Manhattan apartments June vacancy rate hit record levels

Manhattan apartments June vacancy rate hit record levels

Despite rental concessions being offered, Manhattan’s rental market continues to slow down and recently recorded an all-time high vacancy rate since coronavirus hit the U.S.

It appears that the pandemic has emptied most of Manhattan apartments today.

In the latest market report conducted by Douglas Elliman and Miller Samuel, it says that the borough’s June vacancy rate climbed to its highest record in fourteen years.

The vacancy rate increased by 3.67%

As per the report, there are over 10,000 empty apartments listed for rent in Manhattan this month of June. The number also rose by 85% compared to last year’s rate in the same period. Overall, the Manhattan apartments vacancy rate hit a record of 3.67%.

Analysts explained that the phenomenon is due to various factors but was massively prompted by the coronavirus crisis, including city lockdowns. For instance, brokers were banned from conducting in-person apartment showings until late June. Hence, fewer new leases.

“[The state mandate] was removed before the last week of the month, not enough time to have a material influence on market conditions,” the analysts wrote in the report.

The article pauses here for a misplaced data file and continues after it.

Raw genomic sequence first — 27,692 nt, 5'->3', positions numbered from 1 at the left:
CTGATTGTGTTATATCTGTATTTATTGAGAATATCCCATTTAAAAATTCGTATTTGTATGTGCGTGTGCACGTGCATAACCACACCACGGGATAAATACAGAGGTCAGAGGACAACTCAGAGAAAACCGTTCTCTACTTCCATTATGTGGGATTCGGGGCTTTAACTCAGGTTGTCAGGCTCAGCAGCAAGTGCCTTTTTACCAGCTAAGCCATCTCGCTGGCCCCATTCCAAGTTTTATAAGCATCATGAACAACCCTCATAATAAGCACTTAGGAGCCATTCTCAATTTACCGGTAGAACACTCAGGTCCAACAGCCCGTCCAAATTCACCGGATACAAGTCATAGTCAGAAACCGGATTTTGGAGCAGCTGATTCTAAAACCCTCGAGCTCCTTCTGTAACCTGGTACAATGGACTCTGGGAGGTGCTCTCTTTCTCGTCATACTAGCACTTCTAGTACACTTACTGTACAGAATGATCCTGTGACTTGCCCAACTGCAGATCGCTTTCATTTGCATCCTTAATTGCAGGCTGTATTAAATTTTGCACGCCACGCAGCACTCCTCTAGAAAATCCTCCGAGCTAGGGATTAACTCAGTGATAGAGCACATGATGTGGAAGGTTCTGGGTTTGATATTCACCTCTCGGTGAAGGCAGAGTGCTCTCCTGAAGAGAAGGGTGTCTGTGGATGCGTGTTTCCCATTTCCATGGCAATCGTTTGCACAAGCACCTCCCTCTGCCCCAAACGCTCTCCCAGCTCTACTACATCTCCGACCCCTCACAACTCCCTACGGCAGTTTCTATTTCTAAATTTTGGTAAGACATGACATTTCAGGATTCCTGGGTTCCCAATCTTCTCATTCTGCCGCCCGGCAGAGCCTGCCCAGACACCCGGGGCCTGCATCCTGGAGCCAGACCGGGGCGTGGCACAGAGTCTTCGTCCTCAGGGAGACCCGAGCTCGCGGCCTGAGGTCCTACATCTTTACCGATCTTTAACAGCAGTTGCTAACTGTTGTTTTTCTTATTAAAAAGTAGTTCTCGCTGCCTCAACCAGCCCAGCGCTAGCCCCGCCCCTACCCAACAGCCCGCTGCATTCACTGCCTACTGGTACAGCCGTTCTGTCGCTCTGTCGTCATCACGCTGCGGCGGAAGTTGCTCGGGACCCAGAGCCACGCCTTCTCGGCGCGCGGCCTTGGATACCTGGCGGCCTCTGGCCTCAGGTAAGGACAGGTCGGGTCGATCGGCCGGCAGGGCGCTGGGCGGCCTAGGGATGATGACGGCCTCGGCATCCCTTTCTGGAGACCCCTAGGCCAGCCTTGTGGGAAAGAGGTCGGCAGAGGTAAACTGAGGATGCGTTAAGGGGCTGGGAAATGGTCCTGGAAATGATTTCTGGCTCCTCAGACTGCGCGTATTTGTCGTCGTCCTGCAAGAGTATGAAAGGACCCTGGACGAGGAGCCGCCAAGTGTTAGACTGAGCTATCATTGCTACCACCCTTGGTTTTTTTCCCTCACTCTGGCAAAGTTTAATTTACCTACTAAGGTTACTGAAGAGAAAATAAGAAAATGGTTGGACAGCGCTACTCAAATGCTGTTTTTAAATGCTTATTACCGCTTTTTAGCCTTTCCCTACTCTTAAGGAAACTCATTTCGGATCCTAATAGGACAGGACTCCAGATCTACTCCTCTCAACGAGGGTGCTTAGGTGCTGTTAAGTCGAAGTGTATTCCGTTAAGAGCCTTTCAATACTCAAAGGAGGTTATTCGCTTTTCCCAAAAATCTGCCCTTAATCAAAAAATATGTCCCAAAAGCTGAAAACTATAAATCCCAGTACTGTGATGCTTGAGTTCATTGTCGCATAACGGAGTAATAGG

A significant number of New Yorkers fled from the country’s before-epicenter as well, which also massively added to the increase in vacant apartments.

Manhattan apartments June vacancy rate hit record levels

On the one hand, the median rental rent plummeted by 6.6% to 3, 242. The drop, based on Miller Samuel and Douglas Elliman’s data, was the highest since October 2011 and the first in 18 months.

“It does give context to the scale of the movement out of Manhattan during the crisis,” Miller said in his interview with Bloomberg.

Landlords slash rent price

Manhattan apartments’ high vacancy rate—as well as high competition between other lessors—has forced landlords to cut rent price and add rent sweeteners.

Last month, new leases climbed as much as 45%, taking more than 3, 100 Manhattan apartments off the listings, per Douglas Elliman and Miller Samuel report. However, almost half of the said new leases came with concessions.

Landlords started to slash their prices down from the typical rent fee for a Manhattan apartment. They offer “larger than ever” concessions as well (usually one and a half free rent), which drag rental price to plummet by eight percent.

But the most affected segment in the rental market, according to the data, are huge, family-sized Manhattan apartments. It appears that families do not want to risk their lives by staying in New York. According to brokers, a lot of families have fled to the suburbs.

Yet, despite the discounts and free rent, a one-bedroom Manhattan apartment will cost renters an average of $3,400.

Images courtesy of Burst/Pexels, Elliman and Miller Samuel Report

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